She is also a Visiting Professor of Midwifery at the Florence Nightingale School of Nursing and Midwifery, King’s College London, Adjunct Professor University of Technology Sydney and Visiting Professor, University of Sydney. She has worked and lectured in 16 different countries. She was a member of the Expert Maternity Group that wrote Changing Childbirth, published in 1993, and was specialist adviser to the House of Commons Sub-committee responsible for investigating the state of maternity services in 2003 and adviser to the King’s Fund enquiry into the safety of the maternity services in England 2007-2008.
Lesley received the International Alumni Award University of Technology Sydney in 2013 and was conferred with an Honorary DSc by University of West London in November 2013. She was a keynote speaker at the Humanization of Birth Conference in Fortaleza, Brazil, in 2000, Rio de Janeiro 2006, COBEON Conference Florianopolis in 2013 sponsored by nursing associations. Keynote address and roundtable ‘strategies to increase the rate of normal birth’ and the role of midwifery in providing best practice in maternity care.
4-6 Nov Keynote address and workshops ‘First workshop for midwifery education’ Belo Horizonte. ‘How midwifery in the UK moved from margins to mainstream.’ Visited Maternidade do Hospital Risoleta Tolentino Neves and Sofia Feldman Hospital exemplifying humanization of birth.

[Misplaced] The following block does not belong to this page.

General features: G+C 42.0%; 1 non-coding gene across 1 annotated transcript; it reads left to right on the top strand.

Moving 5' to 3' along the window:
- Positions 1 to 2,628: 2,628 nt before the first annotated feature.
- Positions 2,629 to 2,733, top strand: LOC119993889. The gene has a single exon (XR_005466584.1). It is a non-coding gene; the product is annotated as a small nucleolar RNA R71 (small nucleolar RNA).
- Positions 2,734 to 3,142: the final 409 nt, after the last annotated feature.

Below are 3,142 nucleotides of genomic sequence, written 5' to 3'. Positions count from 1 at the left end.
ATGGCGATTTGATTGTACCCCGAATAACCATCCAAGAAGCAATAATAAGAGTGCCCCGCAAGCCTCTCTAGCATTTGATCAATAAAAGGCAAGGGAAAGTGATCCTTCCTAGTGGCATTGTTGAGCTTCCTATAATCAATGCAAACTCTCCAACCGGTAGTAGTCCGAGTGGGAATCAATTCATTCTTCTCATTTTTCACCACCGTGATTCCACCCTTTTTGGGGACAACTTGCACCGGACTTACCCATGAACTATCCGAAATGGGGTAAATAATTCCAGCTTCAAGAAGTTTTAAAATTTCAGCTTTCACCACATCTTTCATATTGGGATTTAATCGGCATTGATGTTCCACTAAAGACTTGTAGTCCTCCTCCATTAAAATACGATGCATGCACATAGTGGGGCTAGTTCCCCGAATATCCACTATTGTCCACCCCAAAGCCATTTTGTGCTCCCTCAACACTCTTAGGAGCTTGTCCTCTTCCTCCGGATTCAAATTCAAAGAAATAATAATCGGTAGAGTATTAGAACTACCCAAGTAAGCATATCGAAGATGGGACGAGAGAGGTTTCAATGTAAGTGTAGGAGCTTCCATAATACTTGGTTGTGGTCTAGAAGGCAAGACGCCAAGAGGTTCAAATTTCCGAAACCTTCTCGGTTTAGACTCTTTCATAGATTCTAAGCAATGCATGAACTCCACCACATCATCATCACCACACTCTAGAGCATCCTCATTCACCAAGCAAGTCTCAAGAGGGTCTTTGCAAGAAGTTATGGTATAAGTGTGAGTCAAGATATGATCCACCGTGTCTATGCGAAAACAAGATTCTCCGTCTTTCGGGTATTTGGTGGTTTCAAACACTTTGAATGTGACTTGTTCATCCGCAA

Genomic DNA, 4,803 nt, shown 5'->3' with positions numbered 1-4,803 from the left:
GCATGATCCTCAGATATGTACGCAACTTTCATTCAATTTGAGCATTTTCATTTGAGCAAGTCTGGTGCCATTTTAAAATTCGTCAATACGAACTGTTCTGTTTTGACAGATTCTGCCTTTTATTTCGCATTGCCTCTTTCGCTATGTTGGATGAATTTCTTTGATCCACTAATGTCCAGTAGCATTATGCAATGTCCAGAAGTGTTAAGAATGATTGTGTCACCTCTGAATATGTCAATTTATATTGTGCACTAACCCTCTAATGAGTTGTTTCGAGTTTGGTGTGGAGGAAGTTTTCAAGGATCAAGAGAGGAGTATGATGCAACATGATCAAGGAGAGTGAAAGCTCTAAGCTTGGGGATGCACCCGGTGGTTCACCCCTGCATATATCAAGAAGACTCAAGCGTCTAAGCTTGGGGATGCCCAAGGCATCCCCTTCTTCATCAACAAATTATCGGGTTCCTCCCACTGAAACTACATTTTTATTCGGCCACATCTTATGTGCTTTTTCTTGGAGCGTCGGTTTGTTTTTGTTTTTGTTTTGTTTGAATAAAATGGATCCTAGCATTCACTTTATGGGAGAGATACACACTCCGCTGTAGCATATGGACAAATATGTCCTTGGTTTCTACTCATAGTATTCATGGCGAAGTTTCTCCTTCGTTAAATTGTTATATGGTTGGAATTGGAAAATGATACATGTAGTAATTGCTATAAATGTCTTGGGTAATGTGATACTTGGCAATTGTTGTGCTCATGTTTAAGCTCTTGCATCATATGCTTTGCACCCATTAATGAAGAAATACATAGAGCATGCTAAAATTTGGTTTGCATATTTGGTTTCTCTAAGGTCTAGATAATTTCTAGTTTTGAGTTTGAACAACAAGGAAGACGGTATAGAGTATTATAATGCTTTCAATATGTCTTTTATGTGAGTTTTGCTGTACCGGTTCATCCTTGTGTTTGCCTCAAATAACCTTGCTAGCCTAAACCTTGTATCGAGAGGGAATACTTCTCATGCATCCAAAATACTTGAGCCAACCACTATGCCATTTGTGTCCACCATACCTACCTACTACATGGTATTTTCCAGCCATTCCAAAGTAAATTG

Lesley is considered the “godmother” of the humanisation of birth movement in the country.
Graduada em Medicina pela Universidade Federal da Bahia (1975), mestrado e doutorado em Saúde Pública pela Fundação Oswaldo Cruz (1981 e 1997). Pesquisadora titular da Fundação Oswaldo Cruz, foi Vice Presidente de Ensino, Informação e Comunicação da Fiocruz e Diretora da Escola Nacional de Saúde Pública.Tem experiência em docência e investigação na área da Saúde Pública, com ênfase em Epidemiologia, atuando principalmente nos seguintes temas: iniquidades em saúde da mulher, criança e adolescente, mortalidade infantil, neonatal e perinatal, parto e nascimento, cuidados básicos de saúde e avaliação de programas. Orientou mais de 30 teses de Doutorado e dissertações de Mestrado. Publicou mais de 100 artigos científicos, livros e capítulos de livros. Por três vezes foi Cientista do nosso Estado – Rio de Janeiro (bolsa Faperj), Pesquisadora do CNPq 1B. Foi diretora da Editora Fiocruz, participa do comitê editorial da Revista Materno Infantil de Pernambuco e é editor associado da Revista Brasileira de Epidemiologia (ABRASCO).